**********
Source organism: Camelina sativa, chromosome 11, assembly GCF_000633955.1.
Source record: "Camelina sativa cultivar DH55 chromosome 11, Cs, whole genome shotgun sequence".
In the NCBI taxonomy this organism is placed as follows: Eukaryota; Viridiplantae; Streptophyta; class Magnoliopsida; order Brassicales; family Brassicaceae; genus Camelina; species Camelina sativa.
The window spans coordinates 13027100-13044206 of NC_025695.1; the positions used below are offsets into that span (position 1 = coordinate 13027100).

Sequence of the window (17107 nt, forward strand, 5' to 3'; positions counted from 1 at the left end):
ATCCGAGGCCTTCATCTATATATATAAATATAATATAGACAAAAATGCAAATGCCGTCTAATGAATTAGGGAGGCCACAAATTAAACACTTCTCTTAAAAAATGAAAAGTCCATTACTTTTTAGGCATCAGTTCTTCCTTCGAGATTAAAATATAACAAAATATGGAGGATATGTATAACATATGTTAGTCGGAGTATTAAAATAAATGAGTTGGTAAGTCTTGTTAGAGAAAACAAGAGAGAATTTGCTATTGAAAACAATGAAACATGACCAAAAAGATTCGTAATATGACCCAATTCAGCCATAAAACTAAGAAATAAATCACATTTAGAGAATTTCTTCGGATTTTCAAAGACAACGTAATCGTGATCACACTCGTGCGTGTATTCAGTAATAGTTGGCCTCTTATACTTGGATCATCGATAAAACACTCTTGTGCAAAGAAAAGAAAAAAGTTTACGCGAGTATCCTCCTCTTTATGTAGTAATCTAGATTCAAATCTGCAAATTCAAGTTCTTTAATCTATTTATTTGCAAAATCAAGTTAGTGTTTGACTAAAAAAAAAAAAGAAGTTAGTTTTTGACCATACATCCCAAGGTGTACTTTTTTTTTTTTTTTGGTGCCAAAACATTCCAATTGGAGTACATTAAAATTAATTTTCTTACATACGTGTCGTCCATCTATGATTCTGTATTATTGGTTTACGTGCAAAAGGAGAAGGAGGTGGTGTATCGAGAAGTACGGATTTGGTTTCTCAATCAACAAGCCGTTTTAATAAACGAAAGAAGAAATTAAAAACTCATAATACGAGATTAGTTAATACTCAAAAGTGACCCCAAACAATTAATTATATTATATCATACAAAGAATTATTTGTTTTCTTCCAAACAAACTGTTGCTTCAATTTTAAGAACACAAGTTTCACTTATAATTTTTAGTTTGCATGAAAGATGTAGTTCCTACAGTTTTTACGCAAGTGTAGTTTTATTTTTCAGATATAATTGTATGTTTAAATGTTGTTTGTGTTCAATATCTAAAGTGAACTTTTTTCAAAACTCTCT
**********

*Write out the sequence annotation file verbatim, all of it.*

Source organism: Camelina sativa, chromosome 11, assembly GCF_000633955.1.
Source record: "Camelina sativa cultivar DH55 chromosome 11, Cs, whole genome shotgun sequence".
In the NCBI taxonomy this organism is placed as follows: Eukaryota; Viridiplantae; Streptophyta; class Magnoliopsida; order Brassicales; family Brassicaceae; genus Camelina; species Camelina sativa.
The window spans coordinates 13027100-13044206 of NC_025695.1; the positions used below are offsets into that span (position 1 = coordinate 13027100).

Sequence of the window (17107 nt, forward strand, 5' to 3'; positions counted from 1 at the left end):
ATCCGAGGCCTTCATCTATATATATAAATATAATATAGACAAAAATGCAAATGCCGTCTAATGAATTAGGGAGGCCACAAATTAAACACTTCTCTTAAAAAATGAAAAGTCCATTACTTTTTAGGCATCAGTTCTTCCTTCGAGATTAAAATATAACAAAATATGGAGGATATGTATAACATATGTTAGTCGGAGTATTAAAATAAATGAGTTGGTAAGTCTTGTTAGAGAAAACAAGAGAGAATTTGCTATTGAAAACAATGAAACATGACCAAAAAGATTCGTAATATGACCCAATTCAGCCATAAAACTAAGAAATAAATCACATTTAGAGAATTTCTTCGGATTTTCAAAGACAACGTAATCGTGATCACACTCGTGCGTGTATTCAGTAATAGTTGGCCTCTTATACTTGGATCATCGATAAAACACTCTTGTGCAAAGAAAAGAAAAAAGTTTACGCGAGTATCCTCCTCTTTATGTAGTAATCTAGATTCAAATCTGCAAATTCAAGTTCTTTAATCTATTTATTTGCAAAATCAAGTTAGTGTTTGACTAAAAAAAAAAAAGAAGTTAGTTTTTGACCATACATCCCAAGGTGTACTTTTTTTTTTTTTTTGGTGCCAAAACATTCCAATTGGAGTACATTAAAATTAATTTTCTTACATACGTGTCGTCCATCTATGATTCTGTATTATTGGTTTACGTGCAAAAGGAGAAGGAGGTGGTGTATCGAGAAGTACGGATTTGGTTTCTCAATCAACAAGCCGTTTTAATAAACGAAAGAAGAAATTAAAAACTCATAATACGAGATTAGTTAATACTCAAAAGTGACCCCAAACAATTAATTATATTATATCATACAAAGAATTATTTGTTTTCTTCCAAACAAACTGTTGCTTCAATTTTAAGAACACAAGTTTCACTTATAATTTTTAGTTTGCATGAAAGATGTAGTTCCTACAGTTTTTACGCAAGTGTAGTTTTATTTTTCAGATATAATTGTATGTTTAAATGTTGTTTGTGTTCAATATCTAAAGTGAACTTTTTTCAAAACTCTCT